Nonparticipation in the FBI NIBRS program does not mean local agencies may not generate their own “incident-based” reports. Assistant Police Chief Mark Overton has taken our inquiry into the matter seriously. Formerly police chief for Hialeah, Overton is committed to the progressive upgrading of MBPD systems and services.

“The issue of going to NIBRS was recently discussed with one of the Commission on Accreditation for Law Enforcement Agencies (CALEA) assessors. His personal recommendation was that there is really no difference. Nevertheless, I am researching the matter and will be discussing it with the Executive Board of the Dade Chiefs to see what their feelings are regarding a switch. I feel it would be more feasible if it was a county wide switch.”

If community policing denotes a more democratic and “consumer oriented” approach to law enforcement, then let the consumers know what services they have paid for, especially arrests. Community policing will certainly fail or be written off as political bunk without any empirical basis unless the police department is transparent and therefore accountable for its performance through the institution of a sophisticated information system that would generate regular online statistical reports on its activities, including summary information on all complaints and arrests regardless of the gravity of the offenses, and regular online workforce summaries reporting the number of police department employees in each functional category including sectors at the end of each month, and regular and overtime pay in each category.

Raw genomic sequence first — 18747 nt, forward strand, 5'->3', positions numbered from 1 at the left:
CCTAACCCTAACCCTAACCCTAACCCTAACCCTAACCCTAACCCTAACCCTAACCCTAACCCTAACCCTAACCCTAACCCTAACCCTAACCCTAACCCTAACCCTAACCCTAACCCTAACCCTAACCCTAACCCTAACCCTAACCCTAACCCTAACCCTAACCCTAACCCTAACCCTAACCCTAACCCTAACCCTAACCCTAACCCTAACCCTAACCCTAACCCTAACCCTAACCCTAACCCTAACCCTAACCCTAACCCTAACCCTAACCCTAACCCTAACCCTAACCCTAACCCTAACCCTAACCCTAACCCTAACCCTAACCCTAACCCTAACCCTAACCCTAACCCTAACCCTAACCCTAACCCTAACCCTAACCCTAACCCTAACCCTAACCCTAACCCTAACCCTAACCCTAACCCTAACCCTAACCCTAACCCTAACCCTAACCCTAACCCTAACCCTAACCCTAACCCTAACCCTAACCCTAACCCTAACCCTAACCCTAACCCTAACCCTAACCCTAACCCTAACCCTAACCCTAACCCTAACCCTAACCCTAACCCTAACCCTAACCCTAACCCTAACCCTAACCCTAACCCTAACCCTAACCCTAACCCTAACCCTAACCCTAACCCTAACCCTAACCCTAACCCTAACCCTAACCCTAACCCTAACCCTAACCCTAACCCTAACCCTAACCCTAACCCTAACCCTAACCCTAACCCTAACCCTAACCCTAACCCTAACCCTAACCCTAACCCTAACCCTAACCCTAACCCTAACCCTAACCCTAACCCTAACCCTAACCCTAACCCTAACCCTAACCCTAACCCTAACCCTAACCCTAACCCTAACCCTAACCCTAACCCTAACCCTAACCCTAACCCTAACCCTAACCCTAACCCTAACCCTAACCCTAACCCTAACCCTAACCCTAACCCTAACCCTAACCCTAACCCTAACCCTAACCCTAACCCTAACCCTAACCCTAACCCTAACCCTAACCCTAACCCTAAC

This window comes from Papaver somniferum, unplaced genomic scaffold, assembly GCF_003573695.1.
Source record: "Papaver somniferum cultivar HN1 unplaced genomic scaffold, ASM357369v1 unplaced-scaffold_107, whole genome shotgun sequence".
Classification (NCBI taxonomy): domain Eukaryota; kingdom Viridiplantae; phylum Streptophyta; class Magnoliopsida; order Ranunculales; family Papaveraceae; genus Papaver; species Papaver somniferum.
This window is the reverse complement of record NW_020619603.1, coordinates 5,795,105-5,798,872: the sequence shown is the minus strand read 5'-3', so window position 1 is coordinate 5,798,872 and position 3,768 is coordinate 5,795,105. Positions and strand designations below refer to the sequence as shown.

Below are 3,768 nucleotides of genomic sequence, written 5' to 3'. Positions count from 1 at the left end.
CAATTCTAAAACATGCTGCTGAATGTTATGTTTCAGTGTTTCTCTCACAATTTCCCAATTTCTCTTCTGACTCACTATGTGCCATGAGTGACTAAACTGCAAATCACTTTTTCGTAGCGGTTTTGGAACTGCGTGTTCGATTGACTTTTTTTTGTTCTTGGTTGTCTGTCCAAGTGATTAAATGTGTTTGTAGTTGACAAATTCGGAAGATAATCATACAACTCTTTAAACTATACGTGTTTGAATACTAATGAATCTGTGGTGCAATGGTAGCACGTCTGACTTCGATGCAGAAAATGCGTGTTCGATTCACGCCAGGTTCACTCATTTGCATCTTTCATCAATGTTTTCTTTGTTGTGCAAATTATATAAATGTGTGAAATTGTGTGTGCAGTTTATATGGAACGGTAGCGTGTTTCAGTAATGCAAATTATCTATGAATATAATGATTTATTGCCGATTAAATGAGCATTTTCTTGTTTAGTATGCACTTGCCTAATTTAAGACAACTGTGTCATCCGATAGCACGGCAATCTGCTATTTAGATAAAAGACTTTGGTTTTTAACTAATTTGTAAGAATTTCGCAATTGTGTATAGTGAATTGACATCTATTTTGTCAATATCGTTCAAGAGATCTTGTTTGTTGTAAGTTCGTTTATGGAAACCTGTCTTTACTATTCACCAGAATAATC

“I have been hearing that robberies and residential burglaries are exploding and that overtime is through the roof to fund the sector plan,” Commissioner Tobin responded to our request for accountability. “I’ve been trying to get numbers on both for a couple of months. I think the crime stats made it to City Hall this week but they have not been forwarded to me yet. I am waiting on the vacant position information. I wonder: how many arrests are for lesser charges to keep the violent statistics down? I think I may just ask for all the police reports for 2011 and 2012 and do the stats myself.